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Biomacromolecules副主编Klok学术报告(2013-01-24)

( 2013-01-21 )
 

报告题目

Combating Diseases with Peptide – Synthetic Polymer Conjugates

报告时间

2013124 (星期四) 上午10:00

报告地点

科大东区材料楼五楼会议室

报告摘要

请见附件

报告人

Prof. Harm-Anton Klok

Ecole Polytechnique Fédérale de Lausanne (EPFL) (Lausanne, Switzerland)

 
 
Harm-Anton Klok
Institutes of Materials and Chemical Sciences and Engineering
Ecole Polytechnique Fédérale de Lausanne (EPFL)
Lausanne, Switzerland
Group Website: http://lp.epfl.ch/

 Harm-Anton Klok is Full Professor at the Institutes of Materials and Chemical Sciences and Engineering at the Ecole Polytechnique Fédérale de Lausanne (EPFL) (Lausanne, Switzerland).
He studied chemical technology at the University of Twente (Enschede, The Netherlands) from 1989 to 1993 and received his Ph.D. in 1997 from the University of Ulm (Germany) after working with Martin Möller. After postdoctoral research with David N. Reinhoudt (University of Twente) and Samuel I. Stupp (University of Illinois at Urbana–Champaign, USA), he joined the Max Planck Institute for Polymer Research (Mainz, Germany) in early 1999 as a project leader in the group of Klaus Müllen. In November 2002, he was appointed to the faculty of EPFL.

His current research interests include peptide/protein-based materials and peptide/protein-polymer hybrids, surface-initiated polymerization and polymer brushes, controlled/”living” polymerization and macromolecular engineering as well as dendritic and hyperbranched polymers.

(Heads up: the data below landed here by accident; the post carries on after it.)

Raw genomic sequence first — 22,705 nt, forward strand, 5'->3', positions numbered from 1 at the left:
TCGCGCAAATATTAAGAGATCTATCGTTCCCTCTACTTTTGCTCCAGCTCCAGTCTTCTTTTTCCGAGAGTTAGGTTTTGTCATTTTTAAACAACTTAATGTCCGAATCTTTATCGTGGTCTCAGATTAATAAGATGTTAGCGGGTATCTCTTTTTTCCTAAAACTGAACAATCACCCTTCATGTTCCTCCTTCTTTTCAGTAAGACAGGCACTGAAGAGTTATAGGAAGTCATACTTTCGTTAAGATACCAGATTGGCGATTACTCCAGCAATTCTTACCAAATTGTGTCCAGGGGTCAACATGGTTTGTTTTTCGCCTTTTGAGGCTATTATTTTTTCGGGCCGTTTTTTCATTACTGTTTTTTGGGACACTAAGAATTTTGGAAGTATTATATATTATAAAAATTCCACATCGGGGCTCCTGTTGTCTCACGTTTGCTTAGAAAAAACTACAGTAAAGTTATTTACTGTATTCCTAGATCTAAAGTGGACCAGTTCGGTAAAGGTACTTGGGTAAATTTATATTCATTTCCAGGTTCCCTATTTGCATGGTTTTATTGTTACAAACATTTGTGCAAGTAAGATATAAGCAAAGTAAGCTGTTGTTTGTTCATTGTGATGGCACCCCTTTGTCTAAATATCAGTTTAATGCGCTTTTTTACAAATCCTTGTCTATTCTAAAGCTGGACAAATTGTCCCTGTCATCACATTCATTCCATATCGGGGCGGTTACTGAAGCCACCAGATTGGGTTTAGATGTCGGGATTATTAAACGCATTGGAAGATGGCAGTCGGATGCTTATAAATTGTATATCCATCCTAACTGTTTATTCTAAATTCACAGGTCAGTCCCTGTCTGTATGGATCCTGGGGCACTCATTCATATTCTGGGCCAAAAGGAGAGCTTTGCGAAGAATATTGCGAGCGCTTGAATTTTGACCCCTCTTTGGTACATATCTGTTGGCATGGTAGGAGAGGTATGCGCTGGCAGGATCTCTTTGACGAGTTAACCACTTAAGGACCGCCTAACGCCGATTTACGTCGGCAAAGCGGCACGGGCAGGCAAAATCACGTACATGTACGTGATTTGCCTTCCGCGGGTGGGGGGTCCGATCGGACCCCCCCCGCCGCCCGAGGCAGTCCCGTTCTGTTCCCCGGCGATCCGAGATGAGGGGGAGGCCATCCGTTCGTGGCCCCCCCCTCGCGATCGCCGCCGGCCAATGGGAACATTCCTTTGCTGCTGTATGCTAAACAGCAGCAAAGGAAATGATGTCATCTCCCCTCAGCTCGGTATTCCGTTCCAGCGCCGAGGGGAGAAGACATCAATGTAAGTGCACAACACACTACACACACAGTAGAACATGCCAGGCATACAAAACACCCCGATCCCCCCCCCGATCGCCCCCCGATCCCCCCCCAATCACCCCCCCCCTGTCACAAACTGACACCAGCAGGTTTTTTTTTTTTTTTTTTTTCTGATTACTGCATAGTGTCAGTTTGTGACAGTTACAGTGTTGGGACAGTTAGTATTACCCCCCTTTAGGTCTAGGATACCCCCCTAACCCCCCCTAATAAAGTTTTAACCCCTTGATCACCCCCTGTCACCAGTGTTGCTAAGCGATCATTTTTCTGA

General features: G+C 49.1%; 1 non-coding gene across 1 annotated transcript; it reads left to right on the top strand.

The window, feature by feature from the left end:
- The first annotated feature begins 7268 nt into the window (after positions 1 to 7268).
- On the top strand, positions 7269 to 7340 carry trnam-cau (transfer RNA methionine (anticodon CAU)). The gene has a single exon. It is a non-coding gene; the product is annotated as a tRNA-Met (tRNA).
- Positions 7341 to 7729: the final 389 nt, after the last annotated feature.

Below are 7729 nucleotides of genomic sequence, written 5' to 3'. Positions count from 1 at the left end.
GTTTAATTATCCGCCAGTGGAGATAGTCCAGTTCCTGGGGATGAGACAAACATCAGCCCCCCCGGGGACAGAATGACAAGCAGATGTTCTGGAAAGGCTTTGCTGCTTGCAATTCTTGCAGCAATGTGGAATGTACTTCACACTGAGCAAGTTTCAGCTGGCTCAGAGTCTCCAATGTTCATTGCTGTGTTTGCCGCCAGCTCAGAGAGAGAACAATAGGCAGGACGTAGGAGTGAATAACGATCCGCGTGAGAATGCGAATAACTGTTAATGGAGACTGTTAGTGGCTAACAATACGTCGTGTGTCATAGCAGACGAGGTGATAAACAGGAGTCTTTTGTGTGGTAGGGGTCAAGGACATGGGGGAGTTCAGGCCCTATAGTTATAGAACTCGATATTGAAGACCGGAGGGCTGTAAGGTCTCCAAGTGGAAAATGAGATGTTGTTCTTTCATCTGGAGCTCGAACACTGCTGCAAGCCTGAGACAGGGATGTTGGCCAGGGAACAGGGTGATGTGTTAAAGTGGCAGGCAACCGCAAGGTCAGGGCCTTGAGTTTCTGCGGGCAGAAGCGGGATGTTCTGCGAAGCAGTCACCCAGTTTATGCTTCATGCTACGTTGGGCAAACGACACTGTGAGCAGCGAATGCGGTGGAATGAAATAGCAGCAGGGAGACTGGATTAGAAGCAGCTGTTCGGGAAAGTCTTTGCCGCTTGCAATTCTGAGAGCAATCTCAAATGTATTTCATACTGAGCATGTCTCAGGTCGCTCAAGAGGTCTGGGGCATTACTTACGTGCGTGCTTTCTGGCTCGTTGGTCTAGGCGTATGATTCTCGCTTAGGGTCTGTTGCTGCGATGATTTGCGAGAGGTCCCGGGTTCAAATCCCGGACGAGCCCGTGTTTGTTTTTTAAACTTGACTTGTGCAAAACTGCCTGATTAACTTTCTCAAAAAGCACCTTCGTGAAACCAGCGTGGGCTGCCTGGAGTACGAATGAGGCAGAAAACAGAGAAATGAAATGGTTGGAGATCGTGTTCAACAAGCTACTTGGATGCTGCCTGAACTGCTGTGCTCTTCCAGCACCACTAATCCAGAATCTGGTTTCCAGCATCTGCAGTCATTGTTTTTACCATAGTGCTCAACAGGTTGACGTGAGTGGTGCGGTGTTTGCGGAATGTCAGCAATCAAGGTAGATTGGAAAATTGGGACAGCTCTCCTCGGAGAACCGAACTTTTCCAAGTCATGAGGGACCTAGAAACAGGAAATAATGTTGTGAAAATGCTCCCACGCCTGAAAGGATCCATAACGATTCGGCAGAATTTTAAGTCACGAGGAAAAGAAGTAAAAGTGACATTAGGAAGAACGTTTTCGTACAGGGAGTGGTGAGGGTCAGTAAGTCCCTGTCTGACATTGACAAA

Harm-Anton Klok is recipient of the 2007 Arthur K. Doolittle Award of the American Chemical Society and is Associate Editor of the American Chemical Society journal Biomacromolecules. He serves on the editorial advisory board of European Polymer Journal, Journal of Polymer Science A: Polymer Chemistry, Macromolecules, ACS Macro Letters as well as Macromolecular Rapid Communications and Macromolecular Bioscience. Harm-Anton Klok has been a Visiting Professor at the University of Bordeaux (France) in 2010, the University of Massachusetts / Amherst (USA) in 2012, has been nominated as Chair Professor, College of Chemistry, Chemical Engineering and Materials Science, Soochow University (Suzhou, China) in 2011, is a guest professor at the Changchun Institute of Applied Chemistry, Chinese Academy of Sciences, Changchun (China) since 2012 and was awarded a Chinese Academy of Sciences visiting professorship for senior international scientists (Institute of Chemistry, Chinese Academy of Sciences, Beijing) for 2012 - 2013.